Social Reading in the Digital Age
UC Los Angeles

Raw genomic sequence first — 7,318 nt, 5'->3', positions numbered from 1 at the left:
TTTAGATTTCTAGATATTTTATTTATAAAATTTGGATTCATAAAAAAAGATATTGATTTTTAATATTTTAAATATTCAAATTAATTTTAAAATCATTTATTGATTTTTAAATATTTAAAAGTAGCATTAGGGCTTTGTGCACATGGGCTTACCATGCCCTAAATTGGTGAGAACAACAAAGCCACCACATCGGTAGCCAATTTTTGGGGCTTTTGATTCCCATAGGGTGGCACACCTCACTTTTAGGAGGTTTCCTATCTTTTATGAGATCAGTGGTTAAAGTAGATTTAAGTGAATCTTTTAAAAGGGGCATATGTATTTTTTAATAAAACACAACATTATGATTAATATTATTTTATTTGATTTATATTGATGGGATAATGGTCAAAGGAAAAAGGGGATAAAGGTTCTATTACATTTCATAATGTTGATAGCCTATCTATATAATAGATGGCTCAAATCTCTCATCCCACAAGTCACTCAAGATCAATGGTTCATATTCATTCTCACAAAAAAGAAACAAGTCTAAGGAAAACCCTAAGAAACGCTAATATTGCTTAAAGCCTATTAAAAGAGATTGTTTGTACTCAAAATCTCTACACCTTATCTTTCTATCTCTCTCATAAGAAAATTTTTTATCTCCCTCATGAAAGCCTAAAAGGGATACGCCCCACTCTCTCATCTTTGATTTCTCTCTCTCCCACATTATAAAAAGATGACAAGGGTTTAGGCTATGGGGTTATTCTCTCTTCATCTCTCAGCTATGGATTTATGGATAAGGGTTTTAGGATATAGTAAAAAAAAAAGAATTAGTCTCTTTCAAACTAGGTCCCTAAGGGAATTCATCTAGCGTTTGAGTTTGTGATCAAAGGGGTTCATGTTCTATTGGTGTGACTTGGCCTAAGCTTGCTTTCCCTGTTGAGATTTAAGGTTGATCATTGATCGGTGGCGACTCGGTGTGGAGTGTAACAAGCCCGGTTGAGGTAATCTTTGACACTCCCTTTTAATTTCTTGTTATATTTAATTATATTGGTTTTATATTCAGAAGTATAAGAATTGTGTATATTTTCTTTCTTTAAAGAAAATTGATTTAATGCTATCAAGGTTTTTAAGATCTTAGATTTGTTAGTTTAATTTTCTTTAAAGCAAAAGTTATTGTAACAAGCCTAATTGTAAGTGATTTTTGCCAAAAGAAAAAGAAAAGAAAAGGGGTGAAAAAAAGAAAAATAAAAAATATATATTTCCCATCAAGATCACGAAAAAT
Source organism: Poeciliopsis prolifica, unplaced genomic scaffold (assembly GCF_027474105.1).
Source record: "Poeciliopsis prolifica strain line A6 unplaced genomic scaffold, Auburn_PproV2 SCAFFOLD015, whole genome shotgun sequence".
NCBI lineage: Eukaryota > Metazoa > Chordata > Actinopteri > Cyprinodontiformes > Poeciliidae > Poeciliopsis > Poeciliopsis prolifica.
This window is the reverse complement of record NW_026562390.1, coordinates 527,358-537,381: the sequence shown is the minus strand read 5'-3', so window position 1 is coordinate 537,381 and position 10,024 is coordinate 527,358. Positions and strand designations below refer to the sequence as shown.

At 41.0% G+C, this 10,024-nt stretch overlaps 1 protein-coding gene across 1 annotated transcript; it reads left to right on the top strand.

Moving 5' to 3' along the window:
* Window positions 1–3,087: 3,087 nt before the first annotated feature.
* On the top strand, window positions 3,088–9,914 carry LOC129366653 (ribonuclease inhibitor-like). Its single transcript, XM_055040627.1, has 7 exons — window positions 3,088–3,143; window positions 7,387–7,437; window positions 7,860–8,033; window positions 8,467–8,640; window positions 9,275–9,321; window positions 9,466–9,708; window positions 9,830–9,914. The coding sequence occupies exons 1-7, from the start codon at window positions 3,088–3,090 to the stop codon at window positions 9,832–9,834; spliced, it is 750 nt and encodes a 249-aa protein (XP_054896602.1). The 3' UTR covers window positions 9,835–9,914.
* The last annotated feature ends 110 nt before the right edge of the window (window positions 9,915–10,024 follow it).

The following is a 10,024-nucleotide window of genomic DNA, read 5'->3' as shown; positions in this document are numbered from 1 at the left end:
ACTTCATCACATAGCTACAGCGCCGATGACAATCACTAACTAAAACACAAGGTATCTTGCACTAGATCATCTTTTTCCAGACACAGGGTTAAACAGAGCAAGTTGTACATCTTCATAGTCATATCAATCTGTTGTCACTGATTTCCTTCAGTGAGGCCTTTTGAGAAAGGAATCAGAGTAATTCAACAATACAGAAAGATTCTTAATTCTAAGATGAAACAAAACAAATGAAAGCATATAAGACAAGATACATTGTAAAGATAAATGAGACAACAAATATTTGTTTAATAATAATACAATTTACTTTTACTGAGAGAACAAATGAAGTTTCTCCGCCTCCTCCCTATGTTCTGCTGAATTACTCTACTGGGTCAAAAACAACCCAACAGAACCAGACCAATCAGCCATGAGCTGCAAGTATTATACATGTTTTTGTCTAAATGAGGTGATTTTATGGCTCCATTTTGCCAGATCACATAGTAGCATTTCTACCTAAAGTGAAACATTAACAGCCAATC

The rise of online platforms for buying and discussing books such as Amazon and Goodreads opens up new possibilities for reception studies in the twenty-first century. These platforms allow unprecedented freedom for readers to preview and discuss books, however they also exercise unprecedented control over which books readers buy and how they respond to them. Online reading platforms are built on algorithms with implicit assumptions that at times imitate, but often differ from the conventions of literary scholarship. This dissertation interrogates those algorithms, using computational methods including machine learning, sentiment analysis, and topic modeling to analyze online book reviews in order to find moments when literary and corporate perspectives on contemporary reading can inform each other. A focus on the algorithmic logic of book publications allows this project not only to critique the ways companies sell and recommend books in the twenty-first century, but to make room for improvements to these algorithms in order to improve both accuracy and theoretical sophistication. This dissertation forms the basis for re-imagining literary scholarship in the digital age by taking into account the online platforms through which so much of reading is now mediated.